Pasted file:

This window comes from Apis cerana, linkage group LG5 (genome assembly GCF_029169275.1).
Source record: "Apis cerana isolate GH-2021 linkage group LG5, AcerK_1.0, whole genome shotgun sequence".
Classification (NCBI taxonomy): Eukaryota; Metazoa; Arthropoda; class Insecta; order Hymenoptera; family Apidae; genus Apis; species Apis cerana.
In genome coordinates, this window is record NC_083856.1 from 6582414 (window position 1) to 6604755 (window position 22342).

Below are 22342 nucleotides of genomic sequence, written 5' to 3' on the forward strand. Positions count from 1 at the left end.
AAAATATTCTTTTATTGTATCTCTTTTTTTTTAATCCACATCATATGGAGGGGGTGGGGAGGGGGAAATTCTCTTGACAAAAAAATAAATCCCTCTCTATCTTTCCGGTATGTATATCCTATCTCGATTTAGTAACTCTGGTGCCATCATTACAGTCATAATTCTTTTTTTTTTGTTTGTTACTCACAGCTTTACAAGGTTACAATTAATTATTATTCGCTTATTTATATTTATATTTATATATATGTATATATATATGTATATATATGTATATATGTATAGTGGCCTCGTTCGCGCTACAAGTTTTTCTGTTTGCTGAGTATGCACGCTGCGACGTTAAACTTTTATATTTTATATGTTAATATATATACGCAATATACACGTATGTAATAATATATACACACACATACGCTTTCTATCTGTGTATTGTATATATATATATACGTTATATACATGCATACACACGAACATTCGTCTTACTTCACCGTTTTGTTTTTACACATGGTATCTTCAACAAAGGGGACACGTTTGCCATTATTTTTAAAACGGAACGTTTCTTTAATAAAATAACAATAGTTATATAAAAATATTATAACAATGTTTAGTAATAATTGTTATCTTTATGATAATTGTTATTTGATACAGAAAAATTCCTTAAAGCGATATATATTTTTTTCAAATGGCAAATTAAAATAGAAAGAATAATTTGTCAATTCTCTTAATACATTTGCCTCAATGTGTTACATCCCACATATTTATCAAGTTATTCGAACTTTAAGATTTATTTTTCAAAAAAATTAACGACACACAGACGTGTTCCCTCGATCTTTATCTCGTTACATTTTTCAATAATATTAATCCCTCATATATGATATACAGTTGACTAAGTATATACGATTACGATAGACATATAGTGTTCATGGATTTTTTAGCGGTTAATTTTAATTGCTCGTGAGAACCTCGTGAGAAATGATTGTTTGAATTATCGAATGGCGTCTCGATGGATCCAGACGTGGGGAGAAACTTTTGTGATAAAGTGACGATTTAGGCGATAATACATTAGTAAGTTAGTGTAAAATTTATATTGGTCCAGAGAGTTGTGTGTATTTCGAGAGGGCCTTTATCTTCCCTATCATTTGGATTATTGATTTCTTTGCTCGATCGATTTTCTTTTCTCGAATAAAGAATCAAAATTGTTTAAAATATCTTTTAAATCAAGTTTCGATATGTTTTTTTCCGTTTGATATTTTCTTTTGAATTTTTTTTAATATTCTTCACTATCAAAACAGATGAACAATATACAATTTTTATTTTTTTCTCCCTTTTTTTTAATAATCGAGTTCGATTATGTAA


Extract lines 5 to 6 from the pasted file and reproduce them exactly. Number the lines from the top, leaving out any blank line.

Below are 22342 nucleotides of genomic sequence, written 5' to 3' on the forward strand. Positions count from 1 at the left end.
AAAATATTCTTTTATTGTATCTCTTTTTTTTTAATCCACATCATATGGAGGGGGTGGGGAGGGGGAAATTCTCTTGACAAAAAAATAAATCCCTCTCTATCTTTCCGGTATGTATATCCTATCTCGATTTAGTAACTCTGGTGCCATCATTACAGTCATAATTCTTTTTTTTTTGTTTGTTACTCACAGCTTTACAAGGTTACAATTAATTATTATTCGCTTATTTATATTTATATTTATATATATGTATATATATATGTATATATATGTATATATGTATAGTGGCCTCGTTCGCGCTACAAGTTTTTCTGTTTGCTGAGTATGCACGCTGCGACGTTAAACTTTTATATTTTATATGTTAATATATATACGCAATATACACGTATGTAATAATATATACACACACATACGCTTTCTATCTGTGTATTGTATATATATATATACGTTATATACATGCATACACACGAACATTCGTCTTACTTCACCGTTTTGTTTTTACACATGGTATCTTCAACAAAGGGGACACGTTTGCCATTATTTTTAAAACGGAACGTTTCTTTAATAAAATAACAATAGTTATATAAAAATATTATAACAATGTTTAGTAATAATTGTTATCTTTATGATAATTGTTATTTGATACAGAAAAATTCCTTAAAGCGATATATATTTTTTTCAAATGGCAAATTAAAATAGAAAGAATAATTTGTCAATTCTCTTAATACATTTGCCTCAATGTGTTACATCCCACATATTTATCAAGTTATTCGAACTTTAAGATTTATTTTTCAAAAAAATTAACGACACACAGACGTGTTCCCTCGATCTTTATCTCGTTACATTTTTCAATAATATTAATCCCTCATATATGATATACAGTTGACTAAGTATATACGATTACGATAGACATATAGTGTTCATGGATTTTTTAGCGGTTAATTTTAATTGCTCGTGAGAACCTCGTGAGAAATGATTGTTTGAATTATCGAATGGCGTCTCGATGGATCCAGACGTGGGGAGAAACTTTTGTGATAAAGTGACGATTTAGGCGATAATACATTAGTAAGTTAGTGTAAAATTTATATTGGTCCAGAGAGTTGTGTGTATTTCGAGAGGGCCTTTATCTTCCCTATCATTTGGATTATTGATTTCTTTGCTCGATCGATTTTCTTTTCTCGAATAAAGAATCAAAATTGTTTAAAATATCTTTTAAATCAAGTTTCGATATGTTTTTTTCCGTTTGATATTTTCTTTTGAATTTTTTTTAATATTCTTCACTATCAAAACAGATGAACAATATACAATTTTTATTTTTTTCTCCCTTTTTTTTAATAATCGAGTTCGATTATGTAA